But in a review of 225 studies on homeopathy, the National Health and Medical Research Council (NHMRC) in Australia concluded that there’s no high-quality scientific evidence to support the use of the practice. “Although some studies did report that homeopathy was effective, the quality of those studies was assessed as being small and/or of poor quality,” the NHMRC said in a statement. “These studies had either too few participants, poor design, poor conduct and or reporting to allow reliable conclusions to be drawn on the effectiveness of homeopathy.”

In the United States, past data has suggested that millions of American adults and thousands of children use homeopathy. The National Institutes of Health in U.S. says “there is little evidence to support homeopathy as an effective treatment for any specific condition.”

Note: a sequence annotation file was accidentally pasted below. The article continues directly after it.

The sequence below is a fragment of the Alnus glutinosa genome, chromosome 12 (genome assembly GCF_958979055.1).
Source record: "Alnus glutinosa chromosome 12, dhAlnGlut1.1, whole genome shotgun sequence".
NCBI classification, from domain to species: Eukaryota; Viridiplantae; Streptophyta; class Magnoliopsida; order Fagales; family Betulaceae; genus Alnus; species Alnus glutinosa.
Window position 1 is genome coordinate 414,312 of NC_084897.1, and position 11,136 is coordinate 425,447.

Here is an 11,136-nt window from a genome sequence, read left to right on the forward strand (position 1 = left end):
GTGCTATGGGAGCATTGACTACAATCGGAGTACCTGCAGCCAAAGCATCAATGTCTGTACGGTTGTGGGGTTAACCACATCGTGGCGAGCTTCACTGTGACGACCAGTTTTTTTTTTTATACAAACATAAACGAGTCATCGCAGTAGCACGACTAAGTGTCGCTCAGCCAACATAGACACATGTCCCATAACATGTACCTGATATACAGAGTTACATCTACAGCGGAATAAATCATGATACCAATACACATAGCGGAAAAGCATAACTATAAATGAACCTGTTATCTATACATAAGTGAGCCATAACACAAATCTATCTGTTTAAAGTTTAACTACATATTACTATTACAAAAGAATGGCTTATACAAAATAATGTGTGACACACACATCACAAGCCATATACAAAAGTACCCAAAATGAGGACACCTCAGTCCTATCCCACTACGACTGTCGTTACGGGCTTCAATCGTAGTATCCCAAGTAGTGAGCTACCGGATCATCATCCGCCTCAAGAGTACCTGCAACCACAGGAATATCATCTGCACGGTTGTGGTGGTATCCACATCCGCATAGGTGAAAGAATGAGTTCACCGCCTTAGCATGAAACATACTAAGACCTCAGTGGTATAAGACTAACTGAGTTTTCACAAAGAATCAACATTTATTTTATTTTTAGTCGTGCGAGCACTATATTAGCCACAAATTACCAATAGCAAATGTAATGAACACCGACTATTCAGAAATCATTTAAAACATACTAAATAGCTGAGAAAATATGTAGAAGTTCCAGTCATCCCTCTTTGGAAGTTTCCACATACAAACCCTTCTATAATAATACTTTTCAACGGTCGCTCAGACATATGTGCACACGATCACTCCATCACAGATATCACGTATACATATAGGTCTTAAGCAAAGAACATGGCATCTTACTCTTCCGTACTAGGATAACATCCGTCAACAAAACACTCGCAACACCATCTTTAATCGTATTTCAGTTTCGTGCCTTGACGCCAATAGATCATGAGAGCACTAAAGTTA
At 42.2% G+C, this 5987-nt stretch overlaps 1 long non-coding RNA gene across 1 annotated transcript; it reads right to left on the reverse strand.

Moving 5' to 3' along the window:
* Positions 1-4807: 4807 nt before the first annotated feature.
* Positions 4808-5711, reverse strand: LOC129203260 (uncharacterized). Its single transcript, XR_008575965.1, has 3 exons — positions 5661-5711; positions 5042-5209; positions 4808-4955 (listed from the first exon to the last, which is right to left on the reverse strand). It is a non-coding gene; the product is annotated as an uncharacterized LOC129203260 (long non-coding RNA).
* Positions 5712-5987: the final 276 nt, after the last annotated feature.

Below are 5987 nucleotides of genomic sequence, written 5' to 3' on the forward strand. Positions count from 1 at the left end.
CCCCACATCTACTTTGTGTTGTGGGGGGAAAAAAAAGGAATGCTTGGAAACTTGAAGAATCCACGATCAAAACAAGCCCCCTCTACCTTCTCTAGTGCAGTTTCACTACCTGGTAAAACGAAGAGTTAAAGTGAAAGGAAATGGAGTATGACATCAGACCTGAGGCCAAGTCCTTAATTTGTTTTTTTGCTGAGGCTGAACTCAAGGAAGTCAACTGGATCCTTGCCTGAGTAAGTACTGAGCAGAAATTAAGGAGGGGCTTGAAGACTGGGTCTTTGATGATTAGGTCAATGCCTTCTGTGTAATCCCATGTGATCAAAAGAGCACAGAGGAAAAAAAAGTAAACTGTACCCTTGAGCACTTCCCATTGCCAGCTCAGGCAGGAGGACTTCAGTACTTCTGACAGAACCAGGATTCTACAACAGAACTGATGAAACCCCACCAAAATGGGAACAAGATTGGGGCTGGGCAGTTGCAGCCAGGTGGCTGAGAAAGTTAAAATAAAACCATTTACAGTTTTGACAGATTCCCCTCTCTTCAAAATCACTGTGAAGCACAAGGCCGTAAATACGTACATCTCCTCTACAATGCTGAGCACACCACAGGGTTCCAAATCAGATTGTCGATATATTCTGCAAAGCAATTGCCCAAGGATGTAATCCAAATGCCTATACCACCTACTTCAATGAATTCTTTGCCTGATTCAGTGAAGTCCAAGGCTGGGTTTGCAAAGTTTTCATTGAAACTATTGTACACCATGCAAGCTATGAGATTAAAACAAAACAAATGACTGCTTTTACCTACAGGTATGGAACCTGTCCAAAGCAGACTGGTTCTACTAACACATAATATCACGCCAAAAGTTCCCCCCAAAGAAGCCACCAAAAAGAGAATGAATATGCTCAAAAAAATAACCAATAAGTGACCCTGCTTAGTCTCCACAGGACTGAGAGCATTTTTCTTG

The NHMRC concluded in its report that Australians should not use homeopathy as a substitute for other proven and effective treatments.

“People who choose homeopathy may put their health at risk if they reject or delay treatments for which there is good evidence for safety and effectiveness,” said NHMRC CEO Warwick Anderson in a statement. “People who are considering whether to use homeopathy should first get advice from a registered health practitioner and in the meanwhile keep taking any prescribed treatments.”

Read next: The Sugar Industry Shaped Government Advice On Cavities, Report Finds

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TIME Research

How Tetanus Shots Help Fight Brain Cancer

syringe-hand
Getty Images

Patients who got the tetanus booster lived more than two years on average

Researchers who have harnessed the body’s immune system to fight cancer have found a way to make the approach work even better, using an ordinary tetanus vaccine.

They used their double-vaccine approach to greatly lengthen the lives of patients with one of the deadliest types of cancer — the brain tumor glioblastoma.